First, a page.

After having been exposed to the enticing Trioliloquy by the A/B Trio and Christian McBride's thrilling New Jawn, here is another formation which renounces any harmonic instrument and rather relies on the abilities of two saxophones and a tight rhythm sectionso No Codes has no chords. Montreal-based alto saxophonist and composer Benjamin Deschamps is joined by Frank Lozano on tenor sax, while the rhythm section is Sebastien Pellerin on bass and Louis-Vincent Hamel driving the beat.
In a collage between bebop tradition and freer jazz tendencies, the four protagonists naturally communicate their ideas to one another and reflectively build upon them with conviction. Interrupted by only a few short Interludes, the set otherwise flows with ease and vigor. Pieces like the opening "Rules of Compression" or the restless walking-bass number "No I didn't" showcase the group's rhythmic tightness at some speed, while compositions such as "Song for Daniel" or "Double Meaning" are of a more melodic nature and find the musicians switching to the perspective of storytellers.
What all the tunes have in common though is the airy production and the courage not to fill all free space with lines. Deschamps and his bandmates are attentive and respectful of one another, complementing the other's phrase or motif rather than starting a new one, as aptly demonstrated on the free-spirited "Quick Fix." As a result, intimate duo moments occur in an instinctual way and furthermore justify the improvisatory interludes, thus profiting from the intriguing acoustical treatment of the record.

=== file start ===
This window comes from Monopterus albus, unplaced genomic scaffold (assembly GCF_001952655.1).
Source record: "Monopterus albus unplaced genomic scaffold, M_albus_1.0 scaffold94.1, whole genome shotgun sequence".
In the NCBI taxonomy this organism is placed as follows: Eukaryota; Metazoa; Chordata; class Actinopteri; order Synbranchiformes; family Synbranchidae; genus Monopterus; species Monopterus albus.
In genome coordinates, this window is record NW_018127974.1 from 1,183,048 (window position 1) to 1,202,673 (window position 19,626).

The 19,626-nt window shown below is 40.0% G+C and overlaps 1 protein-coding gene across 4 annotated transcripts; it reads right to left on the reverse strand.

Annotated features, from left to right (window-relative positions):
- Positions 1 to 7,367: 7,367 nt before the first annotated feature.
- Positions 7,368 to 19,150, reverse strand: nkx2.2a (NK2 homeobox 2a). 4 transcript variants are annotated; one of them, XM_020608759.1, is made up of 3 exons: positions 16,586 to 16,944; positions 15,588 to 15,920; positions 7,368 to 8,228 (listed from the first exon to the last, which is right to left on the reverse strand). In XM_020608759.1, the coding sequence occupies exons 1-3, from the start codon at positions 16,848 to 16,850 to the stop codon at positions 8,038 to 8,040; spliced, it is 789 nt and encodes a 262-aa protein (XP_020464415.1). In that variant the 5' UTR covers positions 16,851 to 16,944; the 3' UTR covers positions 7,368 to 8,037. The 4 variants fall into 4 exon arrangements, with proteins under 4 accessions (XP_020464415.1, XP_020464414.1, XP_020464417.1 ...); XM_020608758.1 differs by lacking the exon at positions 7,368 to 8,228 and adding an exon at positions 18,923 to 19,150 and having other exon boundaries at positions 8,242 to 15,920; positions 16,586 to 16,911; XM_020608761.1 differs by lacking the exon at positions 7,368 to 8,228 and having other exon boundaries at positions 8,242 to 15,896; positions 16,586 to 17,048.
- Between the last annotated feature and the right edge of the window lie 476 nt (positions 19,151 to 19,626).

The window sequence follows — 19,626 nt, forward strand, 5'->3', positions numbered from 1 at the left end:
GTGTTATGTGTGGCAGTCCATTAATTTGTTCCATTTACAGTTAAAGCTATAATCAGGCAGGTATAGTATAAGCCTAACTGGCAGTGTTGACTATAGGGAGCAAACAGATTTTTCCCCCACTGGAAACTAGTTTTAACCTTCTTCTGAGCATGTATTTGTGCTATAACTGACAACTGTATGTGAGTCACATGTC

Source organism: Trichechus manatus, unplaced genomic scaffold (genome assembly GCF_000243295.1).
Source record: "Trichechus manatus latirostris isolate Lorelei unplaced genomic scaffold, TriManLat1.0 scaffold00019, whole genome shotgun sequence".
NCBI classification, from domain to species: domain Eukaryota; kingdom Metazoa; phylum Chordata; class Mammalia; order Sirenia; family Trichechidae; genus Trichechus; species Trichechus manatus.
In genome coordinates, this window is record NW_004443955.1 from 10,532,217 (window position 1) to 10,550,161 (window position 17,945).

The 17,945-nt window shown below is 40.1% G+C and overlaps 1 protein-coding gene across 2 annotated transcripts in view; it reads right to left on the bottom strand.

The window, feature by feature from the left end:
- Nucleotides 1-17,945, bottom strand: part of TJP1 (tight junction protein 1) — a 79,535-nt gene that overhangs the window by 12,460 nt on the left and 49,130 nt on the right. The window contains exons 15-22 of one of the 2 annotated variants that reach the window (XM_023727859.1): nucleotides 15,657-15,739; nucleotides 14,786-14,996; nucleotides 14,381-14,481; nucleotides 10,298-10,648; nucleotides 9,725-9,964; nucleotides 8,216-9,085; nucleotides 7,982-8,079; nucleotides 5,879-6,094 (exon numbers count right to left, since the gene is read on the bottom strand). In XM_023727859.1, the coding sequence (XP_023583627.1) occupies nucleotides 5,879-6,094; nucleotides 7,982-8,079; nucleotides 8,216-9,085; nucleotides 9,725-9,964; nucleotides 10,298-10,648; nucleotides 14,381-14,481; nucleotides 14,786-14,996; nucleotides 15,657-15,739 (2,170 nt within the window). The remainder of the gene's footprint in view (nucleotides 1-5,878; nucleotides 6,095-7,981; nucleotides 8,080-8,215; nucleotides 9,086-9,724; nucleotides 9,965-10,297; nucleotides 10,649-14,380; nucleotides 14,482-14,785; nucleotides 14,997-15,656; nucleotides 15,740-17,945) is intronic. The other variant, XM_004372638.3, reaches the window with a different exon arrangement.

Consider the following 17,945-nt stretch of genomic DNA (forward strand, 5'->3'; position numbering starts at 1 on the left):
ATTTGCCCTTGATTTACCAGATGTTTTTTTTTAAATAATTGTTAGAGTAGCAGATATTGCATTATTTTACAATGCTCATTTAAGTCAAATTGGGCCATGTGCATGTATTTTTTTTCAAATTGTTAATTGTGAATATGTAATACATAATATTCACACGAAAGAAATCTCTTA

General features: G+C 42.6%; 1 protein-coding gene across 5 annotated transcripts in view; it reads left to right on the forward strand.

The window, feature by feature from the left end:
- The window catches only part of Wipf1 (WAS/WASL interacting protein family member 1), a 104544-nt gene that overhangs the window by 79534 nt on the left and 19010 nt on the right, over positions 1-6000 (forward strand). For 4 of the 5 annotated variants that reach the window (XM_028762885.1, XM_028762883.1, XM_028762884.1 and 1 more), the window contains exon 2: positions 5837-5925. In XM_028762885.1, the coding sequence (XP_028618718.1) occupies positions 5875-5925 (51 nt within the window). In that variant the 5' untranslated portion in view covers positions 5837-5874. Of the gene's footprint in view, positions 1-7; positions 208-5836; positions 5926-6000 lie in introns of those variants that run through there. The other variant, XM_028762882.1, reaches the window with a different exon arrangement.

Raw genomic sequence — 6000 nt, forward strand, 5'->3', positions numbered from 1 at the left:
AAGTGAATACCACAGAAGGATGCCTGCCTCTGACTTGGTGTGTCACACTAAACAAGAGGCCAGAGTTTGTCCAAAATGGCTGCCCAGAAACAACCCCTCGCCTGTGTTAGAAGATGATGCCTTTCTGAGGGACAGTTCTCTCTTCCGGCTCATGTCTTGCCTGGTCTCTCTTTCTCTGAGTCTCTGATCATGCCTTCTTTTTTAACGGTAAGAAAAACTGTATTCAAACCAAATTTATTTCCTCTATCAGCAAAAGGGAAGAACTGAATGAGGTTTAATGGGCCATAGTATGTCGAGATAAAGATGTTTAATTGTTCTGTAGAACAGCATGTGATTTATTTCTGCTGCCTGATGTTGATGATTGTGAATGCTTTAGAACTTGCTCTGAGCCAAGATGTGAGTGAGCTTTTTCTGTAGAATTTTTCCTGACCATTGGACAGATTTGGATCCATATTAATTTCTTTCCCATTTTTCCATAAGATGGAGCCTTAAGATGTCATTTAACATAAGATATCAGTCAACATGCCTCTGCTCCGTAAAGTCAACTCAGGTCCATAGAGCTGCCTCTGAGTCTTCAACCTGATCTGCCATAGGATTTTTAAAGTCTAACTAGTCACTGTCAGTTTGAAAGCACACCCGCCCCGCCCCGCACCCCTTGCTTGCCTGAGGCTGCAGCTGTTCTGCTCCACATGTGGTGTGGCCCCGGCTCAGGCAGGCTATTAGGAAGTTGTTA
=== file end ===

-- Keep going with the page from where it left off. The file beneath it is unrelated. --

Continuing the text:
No Codes is a worthy addition to the recent spate of chordless releases and puts Benjamin Deschamps on the map, not only as a dexterous player but also as an innovative composer.
Rules of Compression; Song For Daniel; Cream Muffin Treat; Interlude 1; Cool Cats; No I Didn't; Double Meaning; Interlude 2;
Quick Fix; Reconciliation; My Steps
Benjamin Deschamps: alto saxophone; Frank Lozano: tenor saxophone; Sebastien Pellerin: bass; Louis-Vincent Hamel: drums
All About Jazz has been a pillar of jazz since 1995, championing it as an art form and, more importantly, supporting the musicians who create it. Our enduring commitment has made "AAJ" one of the most culturally important websites of its kind, read by hundreds of thousands of fans, musicians and industry figures every month.
WE NEED YOUR HELP
To expand our coverage even further and develop new means to foster jazz discovery and connectivity we need your help. You can become a sustaining member for a modest $20 and in return, we'll immediately hide those pesky ads plus provide access to future articles for a full year. This winning combination will vastly improve your AAJ experience and allow us to vigorously build on the pioneering work we first started in 1995. So enjoy an ad-free AAJ experience and help us remain a positive beacon for jazz by making a donation today.